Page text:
Government support is welcome and is necessary and I know that all my fellow manufacturers will leverage it to the fullest. But I would like to emphasize that the responsibility to achieve and outperform on the goals is really ours. I would even say that the goal of contributing 25% of GDP is not ambitious enough for a large sector like manufacturing. Why not 35%? Why not 50%? I believe the Government policies set out the baseline goals. But it is for us manufacturers to embrace the goals and indeed to enhance and to outstrip them. Government policy is but the supportive framework, the actions and the efforts have to be ours.

That's why I think the timing of the India Manufacturing Show is so perfect. At just the right moment, it offers a platform for the entire manufacturing fraternity across the spectrum to meet, to learn and collaborate with each other and with global players. It offers knowledge through technical seminars & inputs and networking through vendor development programes. Whether your industry is large, medium or small it offers a forum where you can add value to your business. It is a platform to dream, to act and to achieve.

The IMS Foundation supported by the Reliance Broadcast Network and Bloomberg TV has worked relentlessly to give a thrust to the manufacturing sector. This Show has set itself the ambitious goal of becoming the best B2B platform for Indian manufacturers globally. With supportive Government policies also falling into place it seems to me that this is the right time and the right place to make a concerted thrust to take the manufacturing sector to the next level of performance.

All the planets seem to be in alignment so to speak, for a very great leap forward. I would urge all of you in the manufacturing sector to make full use of this opportunity and to use this platform to grow your business and at the same time to grow the nation. 

I am always inspired by the story of the Chairman of Sony Corporation who in 1946, amidst the ashes of Japan's defeat in World War II articulated a seemingly impossible vision. In 1946, when Japan was on her knees, he said that Sony would see to it that in 50 years, the words 'Made in Japan' would stand for the best quality in the world. And he achieved that goal in far less than 50 years. I too dream of a time in the not too distant future when the words "Made by India" which is the tagline of the India Manufacturing Show, will stand for outstanding global quality. I believe that the India Manufacturing Show is the first step to facilitate and kick-start this ambition. With your help and your participation I have no doubt that we will move manufacturing from playing just a side role to being the hero of India's economic story

0 votes

Industrial Spectrum August 2014​

It has taken just about 100 Modi days for the green shoots of hope to break through the topsoil of policy paralysis and despondence that the National Democratic Alliance government inherited in May this year. Official figures released by the government indicates the Gross Domestic Product (GDP) grew 5.7 per cent during the first quarter of the current fiscal, up from the 4.6 per cent growth rate recorded in the preceding quarter. Growth in the manufacturing, mining and financial services sectors are the steeds the latest economic turnaround is riding.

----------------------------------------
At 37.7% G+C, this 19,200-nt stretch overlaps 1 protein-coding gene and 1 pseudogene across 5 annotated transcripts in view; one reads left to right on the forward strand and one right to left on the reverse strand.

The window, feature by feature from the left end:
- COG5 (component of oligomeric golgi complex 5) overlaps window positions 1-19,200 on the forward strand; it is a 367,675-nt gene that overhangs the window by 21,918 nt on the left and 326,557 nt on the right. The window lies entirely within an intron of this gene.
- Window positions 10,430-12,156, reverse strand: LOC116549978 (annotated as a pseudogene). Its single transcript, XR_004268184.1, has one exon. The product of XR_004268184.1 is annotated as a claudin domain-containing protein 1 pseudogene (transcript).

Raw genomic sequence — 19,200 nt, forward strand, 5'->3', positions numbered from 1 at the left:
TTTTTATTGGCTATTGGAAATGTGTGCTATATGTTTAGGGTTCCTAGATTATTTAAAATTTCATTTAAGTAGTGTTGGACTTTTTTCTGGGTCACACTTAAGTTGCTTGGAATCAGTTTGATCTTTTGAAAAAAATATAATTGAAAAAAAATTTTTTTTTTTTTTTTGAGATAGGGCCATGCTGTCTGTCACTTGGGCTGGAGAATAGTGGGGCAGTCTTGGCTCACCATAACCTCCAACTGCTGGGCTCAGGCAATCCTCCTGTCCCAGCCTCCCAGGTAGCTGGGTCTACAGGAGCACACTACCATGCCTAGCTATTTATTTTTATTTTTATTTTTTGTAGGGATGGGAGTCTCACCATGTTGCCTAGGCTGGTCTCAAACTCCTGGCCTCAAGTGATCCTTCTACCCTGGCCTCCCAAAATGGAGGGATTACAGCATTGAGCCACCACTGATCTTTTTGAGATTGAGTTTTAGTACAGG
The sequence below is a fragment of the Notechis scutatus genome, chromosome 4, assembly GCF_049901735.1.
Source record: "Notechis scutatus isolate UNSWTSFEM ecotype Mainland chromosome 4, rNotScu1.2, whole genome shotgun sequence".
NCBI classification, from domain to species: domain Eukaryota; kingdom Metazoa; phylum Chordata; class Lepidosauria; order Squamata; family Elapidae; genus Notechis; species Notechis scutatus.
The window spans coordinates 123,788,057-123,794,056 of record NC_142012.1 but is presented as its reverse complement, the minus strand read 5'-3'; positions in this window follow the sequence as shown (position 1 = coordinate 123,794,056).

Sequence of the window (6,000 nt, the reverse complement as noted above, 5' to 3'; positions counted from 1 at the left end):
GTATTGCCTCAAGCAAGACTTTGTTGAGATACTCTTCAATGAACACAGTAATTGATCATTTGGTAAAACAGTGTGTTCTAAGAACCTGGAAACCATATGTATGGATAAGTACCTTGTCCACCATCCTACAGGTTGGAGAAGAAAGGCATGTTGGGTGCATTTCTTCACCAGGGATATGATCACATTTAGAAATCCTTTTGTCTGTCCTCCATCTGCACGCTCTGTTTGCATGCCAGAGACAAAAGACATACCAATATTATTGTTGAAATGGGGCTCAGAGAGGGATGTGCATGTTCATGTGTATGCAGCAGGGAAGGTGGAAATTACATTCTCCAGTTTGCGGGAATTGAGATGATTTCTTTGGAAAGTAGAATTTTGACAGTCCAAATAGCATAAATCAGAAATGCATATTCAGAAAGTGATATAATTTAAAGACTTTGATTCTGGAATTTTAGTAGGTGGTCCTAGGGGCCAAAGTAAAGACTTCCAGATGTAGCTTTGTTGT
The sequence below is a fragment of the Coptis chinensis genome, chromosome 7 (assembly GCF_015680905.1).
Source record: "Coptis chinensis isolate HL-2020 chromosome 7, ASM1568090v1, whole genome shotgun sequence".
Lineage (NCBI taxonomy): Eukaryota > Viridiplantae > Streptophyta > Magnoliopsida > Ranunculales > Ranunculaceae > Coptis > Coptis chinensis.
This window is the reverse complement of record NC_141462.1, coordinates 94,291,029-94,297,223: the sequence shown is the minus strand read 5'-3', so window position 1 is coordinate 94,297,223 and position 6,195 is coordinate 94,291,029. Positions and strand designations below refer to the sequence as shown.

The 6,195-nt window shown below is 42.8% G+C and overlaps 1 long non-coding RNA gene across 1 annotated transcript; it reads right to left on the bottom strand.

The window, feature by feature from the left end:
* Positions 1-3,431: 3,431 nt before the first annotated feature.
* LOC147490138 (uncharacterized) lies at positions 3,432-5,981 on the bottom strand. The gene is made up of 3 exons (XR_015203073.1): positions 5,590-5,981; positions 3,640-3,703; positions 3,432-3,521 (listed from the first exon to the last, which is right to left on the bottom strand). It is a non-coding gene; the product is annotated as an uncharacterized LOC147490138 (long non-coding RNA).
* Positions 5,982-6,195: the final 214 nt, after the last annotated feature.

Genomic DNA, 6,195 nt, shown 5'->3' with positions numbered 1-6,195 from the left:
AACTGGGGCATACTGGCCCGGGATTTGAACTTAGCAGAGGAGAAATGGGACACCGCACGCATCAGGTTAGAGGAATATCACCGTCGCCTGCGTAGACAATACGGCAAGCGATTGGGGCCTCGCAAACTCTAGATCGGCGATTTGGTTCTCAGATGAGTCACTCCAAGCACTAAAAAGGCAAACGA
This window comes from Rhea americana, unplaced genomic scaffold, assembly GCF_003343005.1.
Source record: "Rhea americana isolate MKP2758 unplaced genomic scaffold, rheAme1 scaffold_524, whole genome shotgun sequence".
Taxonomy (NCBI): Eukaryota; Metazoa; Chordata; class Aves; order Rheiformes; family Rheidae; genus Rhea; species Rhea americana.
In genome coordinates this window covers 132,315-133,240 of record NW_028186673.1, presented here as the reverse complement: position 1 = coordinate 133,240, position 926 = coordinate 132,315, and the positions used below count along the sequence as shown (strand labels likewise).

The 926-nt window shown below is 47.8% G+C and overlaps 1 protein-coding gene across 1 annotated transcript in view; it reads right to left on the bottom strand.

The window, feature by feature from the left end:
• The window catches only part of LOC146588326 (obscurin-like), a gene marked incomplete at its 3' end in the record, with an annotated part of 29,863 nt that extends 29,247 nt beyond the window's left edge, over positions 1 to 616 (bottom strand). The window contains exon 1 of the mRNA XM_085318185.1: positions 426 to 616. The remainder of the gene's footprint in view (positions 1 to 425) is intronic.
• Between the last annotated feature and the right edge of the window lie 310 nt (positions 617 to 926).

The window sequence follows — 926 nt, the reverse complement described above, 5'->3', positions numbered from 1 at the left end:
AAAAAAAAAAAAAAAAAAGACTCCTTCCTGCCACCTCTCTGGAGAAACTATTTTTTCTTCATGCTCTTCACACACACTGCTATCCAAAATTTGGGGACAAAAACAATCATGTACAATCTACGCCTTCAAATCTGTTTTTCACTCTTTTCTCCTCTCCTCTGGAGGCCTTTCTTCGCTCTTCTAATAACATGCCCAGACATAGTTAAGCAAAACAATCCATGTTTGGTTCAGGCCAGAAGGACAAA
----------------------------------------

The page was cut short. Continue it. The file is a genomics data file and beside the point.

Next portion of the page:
With the BJP-led National Democratic Alliance government pushing hard to bolster the economy through fast clearance of growthoriented projects and other affirmative action - in sharp contrast with the previous United Progressive Alliance government - positivity seems to have been unlocked. 

Economic growth has hit a two-and-a-half-year high during the AprilJune quarter, the highest in 10 consecutive quarters. Experts say that we are at the starting point of the pickup in the growth cycle in India. The pickup in growth was mainly on account of a rebound in the manufacturing and mining sectors. Manufacturing which makes up nearly 15 per cent of the economy, expanded by 3.5 per cent in the three months to end June, recovering from a 1.4 per cent annual contraction in the past quarter. 

According to the National Council of Applied Economic Research (NCAER), the business confidence index continued to show an upward trend for the quarter ended June 2014. But there is an apple cast upset. Despite claiming the strongest election mandate in 30 years, Modi lacks the majority required in the Rajya Sabha to assure him of approval for key bills. In the first three months of his term, Modi has focused on incremental measures like faster regulatory clearances to make it easier to do business. But he has yet to hit his stride in tackling structural reforms, such as a proposed General Sales Tax that would unify the market, needed to revive investment and deliver sustainable growth. That has already delayed the proposed legislation to increase Foreign Direct Investment limits in the insurance and pension sector. Meanwhile, India Inc. has cheered the rebound in the economy by saying it expects the GDP to pick up further on the back of conducive investment policies and reforms, which is expected to follow in a phased manner.